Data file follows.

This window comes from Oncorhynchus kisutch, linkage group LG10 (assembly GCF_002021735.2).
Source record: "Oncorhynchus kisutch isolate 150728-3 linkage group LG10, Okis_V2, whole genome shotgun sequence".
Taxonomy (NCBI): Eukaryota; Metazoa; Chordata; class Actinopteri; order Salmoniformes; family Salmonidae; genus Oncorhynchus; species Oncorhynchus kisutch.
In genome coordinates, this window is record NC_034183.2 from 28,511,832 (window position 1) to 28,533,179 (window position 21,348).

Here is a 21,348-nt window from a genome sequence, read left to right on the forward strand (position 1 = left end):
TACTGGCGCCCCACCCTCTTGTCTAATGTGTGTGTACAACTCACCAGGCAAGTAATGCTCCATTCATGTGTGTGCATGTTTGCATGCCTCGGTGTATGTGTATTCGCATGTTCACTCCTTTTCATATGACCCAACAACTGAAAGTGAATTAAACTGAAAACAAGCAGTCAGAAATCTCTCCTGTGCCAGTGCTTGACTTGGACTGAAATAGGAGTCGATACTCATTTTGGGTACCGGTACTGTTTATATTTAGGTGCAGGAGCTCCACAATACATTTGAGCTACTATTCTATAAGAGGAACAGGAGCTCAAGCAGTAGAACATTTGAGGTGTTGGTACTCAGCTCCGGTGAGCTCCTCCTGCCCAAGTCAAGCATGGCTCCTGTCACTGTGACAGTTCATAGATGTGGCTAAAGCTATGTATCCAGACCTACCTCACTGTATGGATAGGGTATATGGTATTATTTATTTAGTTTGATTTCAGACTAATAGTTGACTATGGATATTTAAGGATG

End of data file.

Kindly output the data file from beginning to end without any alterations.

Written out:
This window comes from Oncorhynchus kisutch, linkage group LG10 (assembly GCF_002021735.2).
Source record: "Oncorhynchus kisutch isolate 150728-3 linkage group LG10, Okis_V2, whole genome shotgun sequence".
Taxonomy (NCBI): Eukaryota; Metazoa; Chordata; class Actinopteri; order Salmoniformes; family Salmonidae; genus Oncorhynchus; species Oncorhynchus kisutch.
In genome coordinates, this window is record NC_034183.2 from 28,511,832 (window position 1) to 28,533,179 (window position 21,348).

Here is a 21,348-nt window from a genome sequence, read left to right on the forward strand (position 1 = left end):
TACTGGCGCCCCACCCTCTTGTCTAATGTGTGTGTACAACTCACCAGGCAAGTAATGCTCCATTCATGTGTGTGCATGTTTGCATGCCTCGGTGTATGTGTATTCGCATGTTCACTCCTTTTCATATGACCCAACAACTGAAAGTGAATTAAACTGAAAACAAGCAGTCAGAAATCTCTCCTGTGCCAGTGCTTGACTTGGACTGAAATAGGAGTCGATACTCATTTTGGGTACCGGTACTGTTTATATTTAGGTGCAGGAGCTCCACAATACATTTGAGCTACTATTCTATAAGAGGAACAGGAGCTCAAGCAGTAGAACATTTGAGGTGTTGGTACTCAGCTCCGGTGAGCTCCTCCTGCCCAAGTCAAGCATGGCTCCTGTCACTGTGACAGTTCATAGATGTGGCTAAAGCTATGTATCCAGACCTACCTCACTGTATGGATAGGGTATATGGTATTATTTATTTAGTTTGATTTCAGACTAATAGTTGACTATGGATATTTAAGGATG